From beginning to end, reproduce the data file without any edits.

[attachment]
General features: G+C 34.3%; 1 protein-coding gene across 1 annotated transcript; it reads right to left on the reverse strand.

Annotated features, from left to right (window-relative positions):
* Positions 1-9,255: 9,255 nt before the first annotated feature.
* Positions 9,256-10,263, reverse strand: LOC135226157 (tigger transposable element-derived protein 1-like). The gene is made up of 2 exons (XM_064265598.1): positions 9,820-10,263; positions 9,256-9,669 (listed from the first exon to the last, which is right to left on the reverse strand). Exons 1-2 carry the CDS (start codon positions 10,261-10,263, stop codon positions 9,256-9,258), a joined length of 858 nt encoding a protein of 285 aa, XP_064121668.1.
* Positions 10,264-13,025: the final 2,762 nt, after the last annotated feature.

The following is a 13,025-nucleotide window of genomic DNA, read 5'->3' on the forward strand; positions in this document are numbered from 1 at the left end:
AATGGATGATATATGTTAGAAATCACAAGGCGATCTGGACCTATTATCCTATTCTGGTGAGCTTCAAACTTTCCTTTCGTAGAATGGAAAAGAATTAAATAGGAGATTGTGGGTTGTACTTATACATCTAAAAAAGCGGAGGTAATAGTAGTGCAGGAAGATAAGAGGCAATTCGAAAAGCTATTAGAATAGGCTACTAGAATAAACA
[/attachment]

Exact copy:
General features: G+C 34.3%; 1 protein-coding gene across 1 annotated transcript; it reads right to left on the reverse strand.

Annotated features, from left to right (window-relative positions):
* Positions 1-9,255: 9,255 nt before the first annotated feature.
* Positions 9,256-10,263, reverse strand: LOC135226157 (tigger transposable element-derived protein 1-like). The gene is made up of 2 exons (XM_064265598.1): positions 9,820-10,263; positions 9,256-9,669 (listed from the first exon to the last, which is right to left on the reverse strand). Exons 1-2 carry the CDS (start codon positions 10,261-10,263, stop codon positions 9,256-9,258), a joined length of 858 nt encoding a protein of 285 aa, XP_064121668.1.
* Positions 10,264-13,025: the final 2,762 nt, after the last annotated feature.

The following is a 13,025-nucleotide window of genomic DNA, read 5'->3' on the forward strand; positions in this document are numbered from 1 at the left end:
AATGGATGATATATGTTAGAAATCACAAGGCGATCTGGACCTATTATCCTATTCTGGTGAGCTTCAAACTTTCCTTTCGTAGAATGGAAAAGAATTAAATAGGAGATTGTGGGTTGTACTTATACATCTAAAAAAGCGGAGGTAATAGTAGTGCAGGAAGATAAGAGGCAATTCGAAAAGCTATTAGAATAGGCTACTAGAATAAACA